The internet is full of holes. There will always be gaps in content based on questions and queries that can be exploited with some savvy planning to get your site ranking well, regardless of what you do.
Using both keyword and content gap analysis can create a roadmap of content that plugs these gaps, making the internet a better, more helpful place for your audience by providing answers to questions that may not have been answered elsewhere.
What is a keyword gap analysis?
Keyword gap analysis is the process of identifying keywords that a site’s competitors rank well for. This sounds obvious, but there are likely dozens of smaller, niche keywords for which competitors rank better. The cumulative traffic of all of these low-search-high-intent keywords could be the thing that gives the competition the edge.
Consider a site that sells trainers. There are obvious phrases like brands and models of shoe that all competitors will be targeting, but what about the niches? Extra-large shoe sizes for the podiatry well-endowed? Specific styles of shoe like athletic spike? Or golf/cricket cleat? These kinds of phrases may not even be on the radar as you target the biggest, baddest phrases to try and accumulate masses of traffic; but their very nature means they have high intent and are likely to convert; as well as being relatively low competition.
How to do a keyword gap analysis
There are many tools out there that will help you identify the keyword gap including, but not limited to, SEMrush. The tools on these platforms allow for a specific page on a competitor’s site to be analysed, identifying which keywords that page is ranking for.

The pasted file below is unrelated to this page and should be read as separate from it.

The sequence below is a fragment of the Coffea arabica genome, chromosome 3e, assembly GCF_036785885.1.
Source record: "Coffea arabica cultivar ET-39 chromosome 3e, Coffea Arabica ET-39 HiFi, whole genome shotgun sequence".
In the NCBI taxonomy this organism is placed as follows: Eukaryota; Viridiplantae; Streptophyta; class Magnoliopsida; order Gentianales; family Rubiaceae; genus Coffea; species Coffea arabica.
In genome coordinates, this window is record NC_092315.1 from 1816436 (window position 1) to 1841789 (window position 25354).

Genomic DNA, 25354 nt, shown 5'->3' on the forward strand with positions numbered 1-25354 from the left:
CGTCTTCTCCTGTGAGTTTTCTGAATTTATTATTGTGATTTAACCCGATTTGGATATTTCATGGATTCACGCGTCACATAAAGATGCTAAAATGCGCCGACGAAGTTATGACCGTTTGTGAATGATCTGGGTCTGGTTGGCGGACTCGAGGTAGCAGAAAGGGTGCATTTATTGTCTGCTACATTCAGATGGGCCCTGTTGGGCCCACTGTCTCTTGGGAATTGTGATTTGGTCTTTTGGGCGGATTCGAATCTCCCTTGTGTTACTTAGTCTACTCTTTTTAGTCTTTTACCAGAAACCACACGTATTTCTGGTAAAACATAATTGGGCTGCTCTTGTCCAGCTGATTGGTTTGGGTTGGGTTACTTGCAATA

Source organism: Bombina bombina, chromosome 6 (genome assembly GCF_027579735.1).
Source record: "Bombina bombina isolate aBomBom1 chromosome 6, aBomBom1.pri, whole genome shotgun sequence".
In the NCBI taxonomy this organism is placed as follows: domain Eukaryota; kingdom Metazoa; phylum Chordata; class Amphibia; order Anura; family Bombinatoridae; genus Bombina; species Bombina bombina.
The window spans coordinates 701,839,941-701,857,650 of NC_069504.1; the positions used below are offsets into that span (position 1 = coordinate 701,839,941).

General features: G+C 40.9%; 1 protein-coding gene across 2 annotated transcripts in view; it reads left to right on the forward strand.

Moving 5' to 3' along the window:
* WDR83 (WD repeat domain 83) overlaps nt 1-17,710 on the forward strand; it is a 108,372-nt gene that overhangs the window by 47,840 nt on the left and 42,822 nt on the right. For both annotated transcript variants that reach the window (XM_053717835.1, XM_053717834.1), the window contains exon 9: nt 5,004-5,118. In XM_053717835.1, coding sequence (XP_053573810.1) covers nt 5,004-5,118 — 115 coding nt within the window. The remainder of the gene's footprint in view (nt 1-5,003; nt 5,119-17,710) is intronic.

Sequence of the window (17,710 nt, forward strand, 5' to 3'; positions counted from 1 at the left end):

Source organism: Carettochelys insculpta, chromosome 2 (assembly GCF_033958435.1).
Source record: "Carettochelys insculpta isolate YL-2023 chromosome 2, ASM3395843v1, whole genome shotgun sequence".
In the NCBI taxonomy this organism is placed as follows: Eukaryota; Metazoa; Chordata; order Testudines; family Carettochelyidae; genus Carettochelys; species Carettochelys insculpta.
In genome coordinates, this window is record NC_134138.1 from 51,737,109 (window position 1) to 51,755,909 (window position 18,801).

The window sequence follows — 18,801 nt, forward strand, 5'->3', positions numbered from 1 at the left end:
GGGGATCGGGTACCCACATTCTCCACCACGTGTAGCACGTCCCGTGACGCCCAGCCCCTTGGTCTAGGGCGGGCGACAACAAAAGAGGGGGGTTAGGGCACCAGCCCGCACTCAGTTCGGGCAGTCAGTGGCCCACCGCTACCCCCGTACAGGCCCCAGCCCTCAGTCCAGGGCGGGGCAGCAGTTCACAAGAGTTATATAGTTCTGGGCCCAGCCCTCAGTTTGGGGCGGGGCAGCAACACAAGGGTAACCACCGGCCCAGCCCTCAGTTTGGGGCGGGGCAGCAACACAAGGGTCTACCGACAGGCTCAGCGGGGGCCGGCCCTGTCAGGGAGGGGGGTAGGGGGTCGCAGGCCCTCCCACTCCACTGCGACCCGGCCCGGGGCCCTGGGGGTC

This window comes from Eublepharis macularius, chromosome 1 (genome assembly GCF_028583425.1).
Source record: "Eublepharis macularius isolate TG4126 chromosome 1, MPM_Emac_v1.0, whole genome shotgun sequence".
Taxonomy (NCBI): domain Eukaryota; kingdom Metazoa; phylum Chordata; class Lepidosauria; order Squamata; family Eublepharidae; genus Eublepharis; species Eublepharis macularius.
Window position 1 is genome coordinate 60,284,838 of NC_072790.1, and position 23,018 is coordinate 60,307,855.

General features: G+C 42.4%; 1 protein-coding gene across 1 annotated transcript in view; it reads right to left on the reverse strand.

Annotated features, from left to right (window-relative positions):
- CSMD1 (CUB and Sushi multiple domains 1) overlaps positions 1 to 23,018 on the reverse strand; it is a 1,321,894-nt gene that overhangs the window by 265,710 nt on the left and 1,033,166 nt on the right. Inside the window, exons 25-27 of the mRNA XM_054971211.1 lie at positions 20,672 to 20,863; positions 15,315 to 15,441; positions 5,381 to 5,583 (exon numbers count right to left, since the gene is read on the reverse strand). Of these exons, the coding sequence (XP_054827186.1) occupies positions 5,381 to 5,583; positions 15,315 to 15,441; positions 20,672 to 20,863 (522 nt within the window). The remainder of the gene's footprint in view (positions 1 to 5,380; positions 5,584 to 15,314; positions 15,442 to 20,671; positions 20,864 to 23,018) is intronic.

This provides a list of potentially relevant keywords to target with similar products or services, which can then be used in the content gap analysis. Oftentimes the phrases may not be relevant, but choosing ones that are can help turn up the heat on the competition and focus a content strategy with laser-precision.
What is a content gap analysis?
The content gap analysis is used to identify areas of the site that don’t rank well or aren’t providing good user experience. This can be used both internally to analyse a site and figure out where improvements could be made, as well as externally on competition and ranking results pages to identify where gaps in information could exist which can be filled.
When looking internally, it’s important to identify any low-quality content – such as duplication, bad grammar, keyword stuffing or excessive linking – and fix it. This could be by consolidating several posts into one larger, more informative piece that covers more ground, or even by removing it altogether.
Conducting a competitor content gap analysis
Competitors will often be fighting for the same space in the market, the coveted front page of Google. Looking at the front page is a key factor in a content gap analysis as it is an opportunity to not only see what other sites do well but crucially to see what they don’t.
Identifying gaps in information or knowledge (which can also be done using tools like ahrefs and linkio) is an opportunity to provide that information, which can mean you jump ahead of them in the search results pages by providing a more detailed, informative answer to the customer query.
It’s not all about blogs
Blogs, while important elements in providing information to the audience, are not the be-all and end-all of closing a content gap. It’s also essential that category and product pages are reviewed to make sure they are providing the best answers to the questions audiences are asking – especially when it comes to product specifications or applications.
Depending on how a user enters the funnel, they may be looking for generic information about a product or service (category pages), or they may be wanting to find specific products with an intent to buy after they’ve completed all their research and comparison (product pages). There is also the middle ground, the research phase where customers will look at reviews, FAQs and try to learn more about a product or service before converting.
Both keyword gap analysis and content gap analysis can help reduce the number of holes on the internet, while at the same time positioning the site well in search – everybody wins.
Adam has a background in journalism and almost a decade of experience in SEO. He’s passionate about data, content and cricket – although not necessarily in that order.